When your first EP wins you accolades like Rolling Stone’s Artist To Watch of 2010 and Triple J’s Unearthed Artist of the Year, not to mention wooing fans the world over – including the likes of Laura Marling and Marcus Mumford, no less – there’s only one thing you can do for your debut album: confound expectations.
“I would love to set a tone that says to our core audience to expect the unexpected on each record,” says Boy & Bear frontman Dave Hosking. “I think that’s what keeps us going personally, that creative endeavor to keep pushing ourselves and to find new territory.”
After the phenomenal success of their 2010 EP, With Emperor Antarctica – which transformed the Sydney quintet from promising new comers to bonafide international sensations, helping them land two songs in Triple J's 2010 Hottest 100, including their critically acclaimed cover of Crowded House’s “Fall at Your Feet” – Boy & Bear found themselves perfectly placed to take things to the next level for their first full-length effort, the freshly minted Moonfire.
“We were lucky that we could have done almost anything for this record,” says Hosking. “We thought for a while about producing it ourselves, but in the end decided at this point of our careers we’re better off soaking up as much wisdom as we can from other people rather than thinking we know everything already.”
That search for wisdom lead Boy & Bear to American producer Joe Chiccarelli, whose work with acts like My Morning Jacket, The Strokes and The Shins has earned him a reputation as someone who is both sympathetic to a band’s organic sound and able to add another dimension. Holing up with Chiccarelli in Nashville’s world-renowned Blackbird Studios in early 2011, Boy & Bear set about exploding their musical horizons.
“We wanted to work with someone who could push us,” says Hosking. “Someone who could take us out of our comfort zone and add a real rock/pop flavour to things. We wanted this to be more than just a ‘new folk’ record, because we really feel like we’ve out-grown that tag.”
None of which is to suggest that Boy & Bear have completely abandoned the sound that earned them a place as leaders of a new global folk movement. On songs like “House and Farm” and the gorgeous mid-album interlude, “Percy Warner Park”, Boy & Bear deliver aching harmonies and delicate acoustic textures with effortless aplomb, but for Moonfire, those quietly intense gems are part of a bigger picture.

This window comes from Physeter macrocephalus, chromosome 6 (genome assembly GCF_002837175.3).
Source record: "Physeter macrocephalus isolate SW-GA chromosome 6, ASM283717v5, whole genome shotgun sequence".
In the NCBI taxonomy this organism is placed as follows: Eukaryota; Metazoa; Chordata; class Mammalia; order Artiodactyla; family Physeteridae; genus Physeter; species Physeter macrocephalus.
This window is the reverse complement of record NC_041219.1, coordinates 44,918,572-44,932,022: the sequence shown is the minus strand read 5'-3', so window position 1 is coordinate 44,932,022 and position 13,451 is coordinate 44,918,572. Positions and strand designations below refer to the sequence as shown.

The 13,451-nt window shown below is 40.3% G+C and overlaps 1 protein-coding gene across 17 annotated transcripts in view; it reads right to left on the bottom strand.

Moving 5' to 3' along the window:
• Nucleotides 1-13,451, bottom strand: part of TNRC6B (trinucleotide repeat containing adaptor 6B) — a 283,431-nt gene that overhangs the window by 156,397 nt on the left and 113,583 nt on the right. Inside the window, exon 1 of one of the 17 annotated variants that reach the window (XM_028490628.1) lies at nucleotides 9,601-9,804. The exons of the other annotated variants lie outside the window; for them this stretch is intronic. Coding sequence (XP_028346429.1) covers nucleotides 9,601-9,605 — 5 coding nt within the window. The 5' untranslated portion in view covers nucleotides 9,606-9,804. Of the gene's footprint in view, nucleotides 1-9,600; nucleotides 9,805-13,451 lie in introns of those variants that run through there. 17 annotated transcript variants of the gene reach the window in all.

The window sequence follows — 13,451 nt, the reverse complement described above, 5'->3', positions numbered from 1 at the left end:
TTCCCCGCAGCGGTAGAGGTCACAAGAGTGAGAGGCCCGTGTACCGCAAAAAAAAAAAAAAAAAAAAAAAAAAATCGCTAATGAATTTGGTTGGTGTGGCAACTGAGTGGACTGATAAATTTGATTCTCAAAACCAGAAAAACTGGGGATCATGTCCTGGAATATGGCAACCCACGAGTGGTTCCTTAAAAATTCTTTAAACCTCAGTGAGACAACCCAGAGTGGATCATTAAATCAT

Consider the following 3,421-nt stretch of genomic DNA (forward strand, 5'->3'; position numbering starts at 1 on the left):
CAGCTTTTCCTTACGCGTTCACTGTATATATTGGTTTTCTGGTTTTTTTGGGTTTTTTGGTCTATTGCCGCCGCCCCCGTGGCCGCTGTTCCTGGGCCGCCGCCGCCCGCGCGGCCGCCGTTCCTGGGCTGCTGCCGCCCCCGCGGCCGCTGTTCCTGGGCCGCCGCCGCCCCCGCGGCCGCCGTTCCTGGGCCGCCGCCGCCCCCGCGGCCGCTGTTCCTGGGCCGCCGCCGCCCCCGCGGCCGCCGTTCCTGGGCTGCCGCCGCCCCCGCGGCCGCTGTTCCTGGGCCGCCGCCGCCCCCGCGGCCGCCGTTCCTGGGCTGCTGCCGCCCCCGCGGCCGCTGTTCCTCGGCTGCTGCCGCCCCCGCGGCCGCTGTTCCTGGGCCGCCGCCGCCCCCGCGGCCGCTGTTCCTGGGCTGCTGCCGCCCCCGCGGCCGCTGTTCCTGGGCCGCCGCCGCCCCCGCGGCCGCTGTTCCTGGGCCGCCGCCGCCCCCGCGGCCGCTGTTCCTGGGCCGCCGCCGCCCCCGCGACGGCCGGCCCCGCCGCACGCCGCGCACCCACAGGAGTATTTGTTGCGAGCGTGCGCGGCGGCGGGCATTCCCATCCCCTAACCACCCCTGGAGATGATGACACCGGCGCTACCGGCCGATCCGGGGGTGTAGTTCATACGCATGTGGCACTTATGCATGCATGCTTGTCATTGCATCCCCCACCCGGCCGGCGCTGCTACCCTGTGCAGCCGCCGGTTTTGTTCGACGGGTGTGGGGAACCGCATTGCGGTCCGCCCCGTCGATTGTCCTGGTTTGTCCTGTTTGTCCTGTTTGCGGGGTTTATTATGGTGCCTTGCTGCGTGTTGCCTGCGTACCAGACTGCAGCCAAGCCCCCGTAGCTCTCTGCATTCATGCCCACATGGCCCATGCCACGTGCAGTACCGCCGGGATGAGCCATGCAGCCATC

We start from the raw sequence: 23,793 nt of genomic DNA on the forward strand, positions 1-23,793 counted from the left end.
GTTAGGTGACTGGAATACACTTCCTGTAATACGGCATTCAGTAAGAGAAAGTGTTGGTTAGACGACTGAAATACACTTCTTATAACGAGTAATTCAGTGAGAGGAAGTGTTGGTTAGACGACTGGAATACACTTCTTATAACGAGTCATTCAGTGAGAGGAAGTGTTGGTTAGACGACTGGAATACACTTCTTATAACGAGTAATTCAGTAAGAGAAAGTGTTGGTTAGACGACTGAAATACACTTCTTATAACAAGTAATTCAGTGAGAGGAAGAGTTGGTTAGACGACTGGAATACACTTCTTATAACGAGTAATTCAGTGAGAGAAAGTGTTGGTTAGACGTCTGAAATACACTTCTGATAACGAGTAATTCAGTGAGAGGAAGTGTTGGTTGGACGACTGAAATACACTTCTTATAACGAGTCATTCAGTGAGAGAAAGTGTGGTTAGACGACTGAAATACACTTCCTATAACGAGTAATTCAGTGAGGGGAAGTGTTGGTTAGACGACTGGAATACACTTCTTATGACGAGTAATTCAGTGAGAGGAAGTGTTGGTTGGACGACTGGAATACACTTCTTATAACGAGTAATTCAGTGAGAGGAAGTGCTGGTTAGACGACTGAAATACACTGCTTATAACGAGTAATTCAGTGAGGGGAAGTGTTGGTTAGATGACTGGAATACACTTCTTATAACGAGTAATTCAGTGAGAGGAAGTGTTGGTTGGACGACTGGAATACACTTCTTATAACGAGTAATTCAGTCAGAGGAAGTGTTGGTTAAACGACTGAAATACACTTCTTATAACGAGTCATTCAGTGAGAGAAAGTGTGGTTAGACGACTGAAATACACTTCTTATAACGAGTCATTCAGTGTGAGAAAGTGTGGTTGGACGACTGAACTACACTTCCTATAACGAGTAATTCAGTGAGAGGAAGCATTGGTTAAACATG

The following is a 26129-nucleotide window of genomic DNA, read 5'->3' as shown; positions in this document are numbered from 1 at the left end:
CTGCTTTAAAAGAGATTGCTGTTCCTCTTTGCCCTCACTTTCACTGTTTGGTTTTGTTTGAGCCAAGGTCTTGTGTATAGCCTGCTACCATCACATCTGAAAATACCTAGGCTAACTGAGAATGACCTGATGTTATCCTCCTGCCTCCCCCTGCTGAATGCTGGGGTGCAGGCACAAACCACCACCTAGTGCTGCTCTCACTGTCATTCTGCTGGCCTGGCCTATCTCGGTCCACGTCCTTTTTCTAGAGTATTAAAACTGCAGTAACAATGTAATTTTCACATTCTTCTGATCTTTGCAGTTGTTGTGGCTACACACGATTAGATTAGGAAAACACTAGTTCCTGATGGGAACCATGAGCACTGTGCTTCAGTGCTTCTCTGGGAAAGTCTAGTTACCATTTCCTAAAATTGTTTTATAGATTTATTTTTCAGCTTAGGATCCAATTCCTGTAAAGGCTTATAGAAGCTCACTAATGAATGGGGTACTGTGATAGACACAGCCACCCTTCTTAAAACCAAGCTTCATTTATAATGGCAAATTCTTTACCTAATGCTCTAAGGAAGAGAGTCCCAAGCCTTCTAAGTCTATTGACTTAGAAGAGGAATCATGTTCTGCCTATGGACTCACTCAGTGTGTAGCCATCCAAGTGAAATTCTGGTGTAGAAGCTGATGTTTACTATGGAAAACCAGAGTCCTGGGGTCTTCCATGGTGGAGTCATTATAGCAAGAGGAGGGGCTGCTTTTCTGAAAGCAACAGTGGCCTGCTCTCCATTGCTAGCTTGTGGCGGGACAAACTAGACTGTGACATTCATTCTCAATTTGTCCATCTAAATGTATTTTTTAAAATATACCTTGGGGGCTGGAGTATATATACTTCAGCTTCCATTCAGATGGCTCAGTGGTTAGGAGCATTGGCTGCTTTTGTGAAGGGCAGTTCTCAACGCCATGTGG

“I think that probably there was a bit of a reaction after the EP, a reaction to being so boxed into categories of what we were and who our influences were and we’d definitely heard it all,” admits Hosking. “And I think that sometimes it’s really nice to go into these situations thinking, ‘This is who we definitely don’t want to sound like. We want to move away from this.’ So with arrangements for this album, we were thinking, ‘No it sounds a bit too much like this. Let’s do something completely different.’ And I think that’s led to the record sounding like it’s not just of a genre.”
With first single “Feeding Line” – already a Triple J favourite – leading the way, Moonfire sees Boy & Bear shift effortlessly into darker, deeper moods, building huge atmospheres that owe as much to the intensity of bands like the National and Arcade Fire as they do to the sonic adventurousness of classic artists like Neil Young and Bob Dylan.
“Dave has said from the start that this record will challenge people,” explains Tim Hart. “And I think it will, but the one thing that’s there and was there with the EP, and I hope will always be there, is that it’s just honest songwriting. We’re trying to push ourselves as songwriters and musicians and that means not standing still, but at the same time Dave’s melodies have a very distinct sound that means no matter how much things evolve, they’re always rooted in that melodic idea.”
That well-grounded, tempered musical evolution has also been matched by a lyrical transformation on Moonfire, with Hosking taking on a new direction as a wordsmith. “It came with two songs, ‘Big Man’ and ‘Part Time Believer’, which were sort of written at the same time,” says Hosking. “I was just really loving some raw honesty in the lyrics and loving telling stories. And since I have turned that page, I am really enjoying feeling like there is more personality, and more stories and more of a real edge to what I am singing about.”
And if that new attitude is an indication of where Boy & Bear find themselves on the eve of their first full-length release, then surely they couldn’t be in a better place.
“Honesty resonates,” says Hosking. “And I think that it if it resonates with you as a writer, then it is going to resonate with the listener as well. I think that just happens naturally.”
Natural, honest music that resonates with the listener . . . when you put it like that, maybe not much has changed with Boy & Bear after all.